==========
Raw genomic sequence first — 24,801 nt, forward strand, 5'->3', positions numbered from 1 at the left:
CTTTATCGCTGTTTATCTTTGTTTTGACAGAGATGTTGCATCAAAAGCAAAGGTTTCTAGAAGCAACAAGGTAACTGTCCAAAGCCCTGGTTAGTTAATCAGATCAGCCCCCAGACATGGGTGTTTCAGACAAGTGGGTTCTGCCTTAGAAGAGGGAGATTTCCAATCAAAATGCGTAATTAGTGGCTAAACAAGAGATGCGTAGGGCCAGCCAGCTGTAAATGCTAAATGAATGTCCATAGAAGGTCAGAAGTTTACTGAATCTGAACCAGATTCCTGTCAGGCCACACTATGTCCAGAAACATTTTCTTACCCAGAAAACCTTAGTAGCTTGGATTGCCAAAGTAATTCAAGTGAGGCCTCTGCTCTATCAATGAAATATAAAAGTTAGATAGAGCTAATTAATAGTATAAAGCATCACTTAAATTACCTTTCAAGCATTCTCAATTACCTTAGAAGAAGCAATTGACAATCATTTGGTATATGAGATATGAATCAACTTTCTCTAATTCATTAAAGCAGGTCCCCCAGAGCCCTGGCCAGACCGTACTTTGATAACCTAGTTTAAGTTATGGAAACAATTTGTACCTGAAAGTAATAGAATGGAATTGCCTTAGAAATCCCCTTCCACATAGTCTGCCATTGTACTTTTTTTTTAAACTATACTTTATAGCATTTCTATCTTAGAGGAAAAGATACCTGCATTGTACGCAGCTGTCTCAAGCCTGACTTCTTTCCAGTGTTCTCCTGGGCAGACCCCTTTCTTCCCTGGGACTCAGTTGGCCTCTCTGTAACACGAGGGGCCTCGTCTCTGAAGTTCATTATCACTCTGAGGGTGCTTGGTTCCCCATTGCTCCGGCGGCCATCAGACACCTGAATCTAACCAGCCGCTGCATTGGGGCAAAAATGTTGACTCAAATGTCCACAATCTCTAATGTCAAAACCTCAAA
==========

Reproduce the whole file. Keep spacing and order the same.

Raw genomic sequence first — 24,801 nt, forward strand, 5'->3', positions numbered from 1 at the left:
CTTTATCGCTGTTTATCTTTGTTTTGACAGAGATGTTGCATCAAAAGCAAAGGTTTCTAGAAGCAACAAGGTAACTGTCCAAAGCCCTGGTTAGTTAATCAGATCAGCCCCCAGACATGGGTGTTTCAGACAAGTGGGTTCTGCCTTAGAAGAGGGAGATTTCCAATCAAAATGCGTAATTAGTGGCTAAACAAGAGATGCGTAGGGCCAGCCAGCTGTAAATGCTAAATGAATGTCCATAGAAGGTCAGAAGTTTACTGAATCTGAACCAGATTCCTGTCAGGCCACACTATGTCCAGAAACATTTTCTTACCCAGAAAACCTTAGTAGCTTGGATTGCCAAAGTAATTCAAGTGAGGCCTCTGCTCTATCAATGAAATATAAAAGTTAGATAGAGCTAATTAATAGTATAAAGCATCACTTAAATTACCTTTCAAGCATTCTCAATTACCTTAGAAGAAGCAATTGACAATCATTTGGTATATGAGATATGAATCAACTTTCTCTAATTCATTAAAGCAGGTCCCCCAGAGCCCTGGCCAGACCGTACTTTGATAACCTAGTTTAAGTTATGGAAACAATTTGTACCTGAAAGTAATAGAATGGAATTGCCTTAGAAATCCCCTTCCACATAGTCTGCCATTGTACTTTTTTTTTAAACTATACTTTATAGCATTTCTATCTTAGAGGAAAAGATACCTGCATTGTACGCAGCTGTCTCAAGCCTGACTTCTTTCCAGTGTTCTCCTGGGCAGACCCCTTTCTTCCCTGGGACTCAGTTGGCCTCTCTGTAACACGAGGGGCCTCGTCTCTGAAGTTCATTATCACTCTGAGGGTGCTTGGTTCCCCATTGCTCCGGCGGCCATCAGACACCTGAATCTAACCAGCCGCTGCATTGGGGCAAAAATGTTGACTCAAATGTCCACAATCTCTAATGTCAAAACCTCAAA